More than 100 people are thought dead in the Samoan Islands after yesterday's tsunami, and another 75 are already believed to have perished in Indonesia, where thousands are still trapped after a 7.6 quake this morning. Why was one island devastated by the quake but spared the wave while the other survived the shaking only to watch entire villages swept out to sea? We called the geo-nerds at the United States Geological Survey's Earthquake Information Center to find out.
According to USGS geophysicist John Bellini, both quakes occurred along the Australian plate, one of the most geologically active areas in the world. At 8.0 and 7.6 respectively, both where huge—though only a fraction of the size of the 9.2 earthquake that caused the 2004 tsunami. The Samoan quake occurred when a piece of the Pacific plate was forced beneath the Australian plate, an event that has enormous tsunami potential.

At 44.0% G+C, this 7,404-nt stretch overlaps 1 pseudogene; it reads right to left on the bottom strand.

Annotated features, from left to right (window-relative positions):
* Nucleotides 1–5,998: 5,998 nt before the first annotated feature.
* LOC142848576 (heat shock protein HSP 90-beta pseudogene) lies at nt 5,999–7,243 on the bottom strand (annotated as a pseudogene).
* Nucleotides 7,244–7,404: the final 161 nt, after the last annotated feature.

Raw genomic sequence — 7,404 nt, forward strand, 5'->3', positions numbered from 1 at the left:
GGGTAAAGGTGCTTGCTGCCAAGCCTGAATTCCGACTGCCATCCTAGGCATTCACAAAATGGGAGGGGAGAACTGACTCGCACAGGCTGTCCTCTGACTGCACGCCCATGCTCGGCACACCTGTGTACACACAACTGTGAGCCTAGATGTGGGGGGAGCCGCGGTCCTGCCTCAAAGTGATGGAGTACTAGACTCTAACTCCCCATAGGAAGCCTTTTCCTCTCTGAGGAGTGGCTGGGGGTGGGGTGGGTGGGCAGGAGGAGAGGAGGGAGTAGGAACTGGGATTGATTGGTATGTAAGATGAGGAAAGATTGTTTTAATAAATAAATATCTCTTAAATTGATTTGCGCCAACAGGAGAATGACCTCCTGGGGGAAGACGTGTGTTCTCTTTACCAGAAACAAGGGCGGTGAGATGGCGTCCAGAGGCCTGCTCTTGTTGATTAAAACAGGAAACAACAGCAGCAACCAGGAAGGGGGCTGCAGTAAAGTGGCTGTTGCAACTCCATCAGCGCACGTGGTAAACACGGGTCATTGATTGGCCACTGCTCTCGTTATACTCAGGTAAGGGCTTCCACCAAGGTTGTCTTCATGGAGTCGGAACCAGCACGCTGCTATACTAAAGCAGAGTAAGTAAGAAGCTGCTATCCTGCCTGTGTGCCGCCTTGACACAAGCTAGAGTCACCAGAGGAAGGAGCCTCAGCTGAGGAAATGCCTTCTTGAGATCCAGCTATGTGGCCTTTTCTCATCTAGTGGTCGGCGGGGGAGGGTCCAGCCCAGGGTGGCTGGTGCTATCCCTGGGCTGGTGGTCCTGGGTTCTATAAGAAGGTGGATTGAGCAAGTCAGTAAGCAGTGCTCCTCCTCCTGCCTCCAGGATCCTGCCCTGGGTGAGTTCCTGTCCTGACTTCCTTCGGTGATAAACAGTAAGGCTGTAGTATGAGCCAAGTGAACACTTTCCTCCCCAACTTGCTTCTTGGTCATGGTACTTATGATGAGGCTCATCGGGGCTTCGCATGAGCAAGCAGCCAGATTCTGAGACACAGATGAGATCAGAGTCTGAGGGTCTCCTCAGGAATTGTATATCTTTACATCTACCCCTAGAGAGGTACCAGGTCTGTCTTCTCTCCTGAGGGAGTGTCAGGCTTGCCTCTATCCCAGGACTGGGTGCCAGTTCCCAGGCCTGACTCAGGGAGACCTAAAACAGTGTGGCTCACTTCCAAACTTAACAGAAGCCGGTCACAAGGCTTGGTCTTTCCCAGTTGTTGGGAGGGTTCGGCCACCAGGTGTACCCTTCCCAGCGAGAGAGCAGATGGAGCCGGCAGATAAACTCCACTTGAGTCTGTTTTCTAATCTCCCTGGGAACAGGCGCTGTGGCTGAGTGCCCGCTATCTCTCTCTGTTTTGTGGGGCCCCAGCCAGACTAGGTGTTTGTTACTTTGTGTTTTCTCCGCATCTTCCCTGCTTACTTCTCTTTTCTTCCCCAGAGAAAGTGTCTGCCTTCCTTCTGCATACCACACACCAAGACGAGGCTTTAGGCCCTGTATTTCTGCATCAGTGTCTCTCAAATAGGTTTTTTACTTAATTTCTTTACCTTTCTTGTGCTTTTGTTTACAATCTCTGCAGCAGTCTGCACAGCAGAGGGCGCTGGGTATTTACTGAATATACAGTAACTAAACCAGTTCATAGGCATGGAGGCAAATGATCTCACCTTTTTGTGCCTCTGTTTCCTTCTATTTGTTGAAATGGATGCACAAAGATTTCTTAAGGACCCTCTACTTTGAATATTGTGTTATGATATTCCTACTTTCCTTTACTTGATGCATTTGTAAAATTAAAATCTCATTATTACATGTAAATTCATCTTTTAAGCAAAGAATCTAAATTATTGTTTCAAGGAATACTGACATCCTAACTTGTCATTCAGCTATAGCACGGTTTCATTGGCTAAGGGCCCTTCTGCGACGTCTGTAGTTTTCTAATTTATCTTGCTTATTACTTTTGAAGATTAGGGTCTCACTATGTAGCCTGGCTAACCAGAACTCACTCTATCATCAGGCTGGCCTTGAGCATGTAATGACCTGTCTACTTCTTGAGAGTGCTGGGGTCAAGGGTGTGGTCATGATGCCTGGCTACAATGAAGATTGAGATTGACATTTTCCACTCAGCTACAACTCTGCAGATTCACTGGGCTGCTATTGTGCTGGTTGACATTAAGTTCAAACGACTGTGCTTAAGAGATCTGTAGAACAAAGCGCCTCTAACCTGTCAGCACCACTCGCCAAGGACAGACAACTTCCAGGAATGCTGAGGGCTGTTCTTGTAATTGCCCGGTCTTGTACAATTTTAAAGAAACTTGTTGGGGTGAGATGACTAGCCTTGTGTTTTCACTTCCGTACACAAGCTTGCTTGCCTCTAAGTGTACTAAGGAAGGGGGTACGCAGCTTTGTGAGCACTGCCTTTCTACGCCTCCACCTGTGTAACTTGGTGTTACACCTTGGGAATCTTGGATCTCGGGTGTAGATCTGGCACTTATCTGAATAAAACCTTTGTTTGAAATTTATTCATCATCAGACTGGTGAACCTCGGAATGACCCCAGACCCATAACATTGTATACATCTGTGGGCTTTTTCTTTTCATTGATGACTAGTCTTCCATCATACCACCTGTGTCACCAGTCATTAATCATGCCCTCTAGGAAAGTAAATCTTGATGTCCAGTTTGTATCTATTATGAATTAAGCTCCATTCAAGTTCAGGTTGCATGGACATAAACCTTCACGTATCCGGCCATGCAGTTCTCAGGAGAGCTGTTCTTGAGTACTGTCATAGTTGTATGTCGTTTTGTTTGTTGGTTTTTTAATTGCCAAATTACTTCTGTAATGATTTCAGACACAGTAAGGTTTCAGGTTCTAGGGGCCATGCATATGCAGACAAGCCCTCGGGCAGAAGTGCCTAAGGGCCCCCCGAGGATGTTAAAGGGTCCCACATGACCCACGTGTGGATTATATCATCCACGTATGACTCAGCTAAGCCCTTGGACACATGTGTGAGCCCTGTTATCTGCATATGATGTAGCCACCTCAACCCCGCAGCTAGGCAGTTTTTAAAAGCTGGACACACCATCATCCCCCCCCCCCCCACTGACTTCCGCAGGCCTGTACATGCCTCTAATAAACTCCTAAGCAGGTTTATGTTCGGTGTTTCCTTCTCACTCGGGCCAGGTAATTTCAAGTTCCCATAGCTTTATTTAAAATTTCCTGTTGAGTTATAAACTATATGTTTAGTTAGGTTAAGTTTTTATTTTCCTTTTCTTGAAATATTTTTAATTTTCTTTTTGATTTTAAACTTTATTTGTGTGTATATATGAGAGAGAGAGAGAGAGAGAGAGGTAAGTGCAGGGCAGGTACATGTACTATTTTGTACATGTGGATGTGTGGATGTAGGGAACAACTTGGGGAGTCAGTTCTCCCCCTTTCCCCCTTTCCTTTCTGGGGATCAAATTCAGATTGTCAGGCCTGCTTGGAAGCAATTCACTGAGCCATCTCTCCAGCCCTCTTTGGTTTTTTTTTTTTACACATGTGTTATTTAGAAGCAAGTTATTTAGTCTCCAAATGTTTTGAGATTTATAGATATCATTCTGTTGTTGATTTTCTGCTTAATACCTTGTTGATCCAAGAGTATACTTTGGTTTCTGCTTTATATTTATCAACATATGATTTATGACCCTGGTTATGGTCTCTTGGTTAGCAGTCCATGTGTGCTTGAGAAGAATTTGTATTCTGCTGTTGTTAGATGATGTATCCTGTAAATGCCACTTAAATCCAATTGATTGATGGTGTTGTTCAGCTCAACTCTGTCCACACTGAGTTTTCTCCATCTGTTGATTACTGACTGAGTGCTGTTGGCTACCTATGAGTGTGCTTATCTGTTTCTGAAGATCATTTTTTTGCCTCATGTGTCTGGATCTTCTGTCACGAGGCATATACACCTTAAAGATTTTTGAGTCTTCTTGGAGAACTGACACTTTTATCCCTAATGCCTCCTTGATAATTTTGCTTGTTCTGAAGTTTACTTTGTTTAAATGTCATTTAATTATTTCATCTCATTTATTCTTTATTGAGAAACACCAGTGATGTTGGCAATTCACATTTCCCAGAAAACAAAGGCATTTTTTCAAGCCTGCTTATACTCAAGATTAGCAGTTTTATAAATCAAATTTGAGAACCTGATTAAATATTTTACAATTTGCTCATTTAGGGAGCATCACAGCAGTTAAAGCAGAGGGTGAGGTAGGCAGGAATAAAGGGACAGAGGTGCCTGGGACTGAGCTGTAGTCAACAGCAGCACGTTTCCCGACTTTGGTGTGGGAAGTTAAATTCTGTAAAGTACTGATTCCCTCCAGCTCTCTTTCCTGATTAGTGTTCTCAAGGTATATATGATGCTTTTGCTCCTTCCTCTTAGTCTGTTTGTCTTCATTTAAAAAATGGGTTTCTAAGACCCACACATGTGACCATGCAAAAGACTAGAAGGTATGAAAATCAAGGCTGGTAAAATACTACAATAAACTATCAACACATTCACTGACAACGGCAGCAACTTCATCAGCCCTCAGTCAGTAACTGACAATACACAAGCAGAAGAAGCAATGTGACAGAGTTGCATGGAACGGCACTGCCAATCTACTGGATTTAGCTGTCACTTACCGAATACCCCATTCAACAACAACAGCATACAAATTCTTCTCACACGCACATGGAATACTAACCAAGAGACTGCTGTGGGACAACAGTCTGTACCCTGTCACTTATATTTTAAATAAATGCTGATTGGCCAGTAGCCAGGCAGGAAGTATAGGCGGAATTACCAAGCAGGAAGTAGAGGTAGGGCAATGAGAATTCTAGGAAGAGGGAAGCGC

"That displaces a lot of water," Bellini explained. "Plus, it was very shallow."
The Indonesian earthquake was nearly three times as deep, caused when the Australian plate and the Sunda plate nudged past each other at a whopping 65 millimeters per year. Not close enough to cause a tsunami, but strong enough to level much of Padang, a city of 900,000 in West Sumatra.
"The shaking would cause buildings to collapse," Bellini said. "A cinder block building would just be flat."
The South Pacific is the beating heart of the infamous "Ring of Fire", the veined circle of plate boundaries that define the planet's most seismicly active zones. There, major earthquakes are a fact of life.
"We record big earthquakes there every day," Bellini said.